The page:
City officials narrowly gave precursory approval to a measure that will force parade organizers to pay 20-percent of police and clean-up costs the municipality incurs during a procession.
In a 5-4 vote on Tuesday evening the city council approved the parade fee ordinance for first reading, but not before a competing ordinance was voted down because it sought to shift 10-percent of the cost to parade organizers.
For the first year, the organizers will foot 20-percent of the parade’s costs, with subsequent annual 10-percent increases until groups are take on 40-percent of the costs, according to the ordinance that received preliminary approval.
“10-percent is very near 100-percent,” argued Kenneth Morris, councilman at-large. He opposed the reduced 10-percent fee, stating it’s not “meaningful” and will likely not please the state which has been mandating the city adopt an ordinance to share parade costs with organizers for three years.
“State of New Jersey will say it was not meaningful,” said Morris of the 10-percent. He supported the 20-percent proposal saying the state is looking for excuses to reduce the city’s aid amount. This year Trenton provided $25 million to the city to plug its budget.
Andre Sayegh, 6th Ward councilman, said whether the ordinance will please the state or not is mere speculation. He said the state wants to see the city pass an ordinance and take the first step, which a 10-percent fee would do.
“10-percent is not being fiscally responsible,” said added Maritza Davila, councilwoman at-large, who initially proposed the 20-percent, likely with blessings from mayor Jose “Joey” Torres’ administration. Torres wanted to the parades to cover 40-percent of the cost, but then the mayor reduced it to 30-percent, which was further reduced by Davila.
“I think the 20-percent phase-in is not a bad rate,” said Ruby Cotton, 4th Ward councilwoman. She said the city cannot jeopardize its state aid by passing what some council members described as a fee that is “not meaningful.”
The state has been asking the city to pass an ordinance for three years, but the city has hitherto avoided seriously taking up the measure. “It’s rhetoric, we’re making up to make it seem more explosive than it is,” said Julio Tavarez, 5th Ward councilman, dismissing council members’ concerns the state may not find the reduced 10-percent meaningful.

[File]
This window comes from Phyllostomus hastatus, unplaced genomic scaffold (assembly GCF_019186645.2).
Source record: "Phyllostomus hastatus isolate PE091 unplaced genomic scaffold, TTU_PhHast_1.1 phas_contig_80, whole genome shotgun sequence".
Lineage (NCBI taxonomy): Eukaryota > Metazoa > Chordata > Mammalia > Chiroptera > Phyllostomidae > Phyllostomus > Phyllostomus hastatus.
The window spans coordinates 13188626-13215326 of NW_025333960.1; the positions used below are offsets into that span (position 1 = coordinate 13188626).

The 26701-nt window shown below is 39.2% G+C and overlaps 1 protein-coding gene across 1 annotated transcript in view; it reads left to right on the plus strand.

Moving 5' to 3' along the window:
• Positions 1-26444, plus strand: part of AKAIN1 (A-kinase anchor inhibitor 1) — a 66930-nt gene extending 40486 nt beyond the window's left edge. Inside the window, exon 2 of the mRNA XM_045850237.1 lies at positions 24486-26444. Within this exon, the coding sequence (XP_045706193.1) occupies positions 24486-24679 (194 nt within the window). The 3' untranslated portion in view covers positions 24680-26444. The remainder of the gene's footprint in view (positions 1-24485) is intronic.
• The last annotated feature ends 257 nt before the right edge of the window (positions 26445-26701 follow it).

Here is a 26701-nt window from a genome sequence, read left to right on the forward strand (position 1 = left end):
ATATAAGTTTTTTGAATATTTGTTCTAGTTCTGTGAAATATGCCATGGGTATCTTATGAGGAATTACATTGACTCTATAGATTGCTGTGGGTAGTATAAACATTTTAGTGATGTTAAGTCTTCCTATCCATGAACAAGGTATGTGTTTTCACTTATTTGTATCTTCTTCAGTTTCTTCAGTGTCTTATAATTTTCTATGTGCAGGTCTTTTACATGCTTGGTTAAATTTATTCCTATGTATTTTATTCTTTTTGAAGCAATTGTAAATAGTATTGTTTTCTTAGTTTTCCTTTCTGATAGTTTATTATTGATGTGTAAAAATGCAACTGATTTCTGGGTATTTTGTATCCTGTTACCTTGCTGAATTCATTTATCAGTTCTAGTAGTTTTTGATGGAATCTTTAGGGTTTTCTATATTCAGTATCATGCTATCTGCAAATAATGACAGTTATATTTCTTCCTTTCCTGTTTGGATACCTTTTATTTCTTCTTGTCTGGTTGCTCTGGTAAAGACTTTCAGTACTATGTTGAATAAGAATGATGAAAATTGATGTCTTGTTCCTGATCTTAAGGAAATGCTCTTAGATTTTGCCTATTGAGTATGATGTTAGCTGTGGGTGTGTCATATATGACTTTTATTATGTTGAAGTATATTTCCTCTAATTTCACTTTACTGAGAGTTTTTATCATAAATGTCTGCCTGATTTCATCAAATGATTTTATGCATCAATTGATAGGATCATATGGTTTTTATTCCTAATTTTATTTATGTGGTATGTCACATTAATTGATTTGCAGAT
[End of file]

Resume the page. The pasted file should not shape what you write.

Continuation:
The 10-percent phase-in was backed by Mohammed Akhtaruzzaman, 2nd Ward councilman, Sayegh, Tavarez, and Alex Mendez, councilman at-large.
Akhtaruzzaman said parades do a great deal of good by attracting outsiders who end up patronizing local businesses “Don’t forget parades bring business to the community,” he said. Sayegh said some restaurants prepare for parade days expecting a large influx of customers.
Four votes were not enough to push the competing ordinance to a second reading.
William McKoy, 3rd Ward councilman; James Staton, 1st Ward councilman; Morris, Davila, and Cotton voted against the 10-percent. Instead Davila, McKoy, Morris, Cotton, and Staton opted to approve the second resolution which set the fee at 20-percent.
Davila reasoned she was doing the right thing for taxpayers. “A lot of taxpayers support this,” said Tavarez of parades. He said taxpayers line up to watch the processions which serves as a form of enjoyment for them. Parade organizers are also taxpayers, said Sayegh.
“We don’t have a budget for this,” said Mariela Seciela, president of the board of trustees for the Peruvian parade, as she spoke before council members voted for the ordinance. She urged the council to consider the parade’s calendar year and the little time it has to raise more than $18,000 to pay the city.
The city wants to put in place the parade fees before the new fiscal year starts on July 1st, 2015.
Joel Ramirez, spokesman for the Dominican parade, was also present during the deliberations. The Dominicans and the Peruvian parades are the two most spectacular parades the city has to offer, but they also ring up $219,720 in police and public works costs, according to city estimates.
The 10-percent ordinance was placed on the agenda by Tavarez on Friday which garnered a strong reaction from McKoy. He asked whether the ordinance was advertised, which it was not, said city officials.
Ordinances should go through the workshop first before appearing on the regular agenda, said McKoy. Law director Dominick Stampone said the council’s president has the authority to add items on the agenda 24 hours prior to a meeting.
“They will be scrambling in the 11th hour trying to make up for this money and hopefully they will be able to do it, if not, there won’t be any parades,” said Sayegh.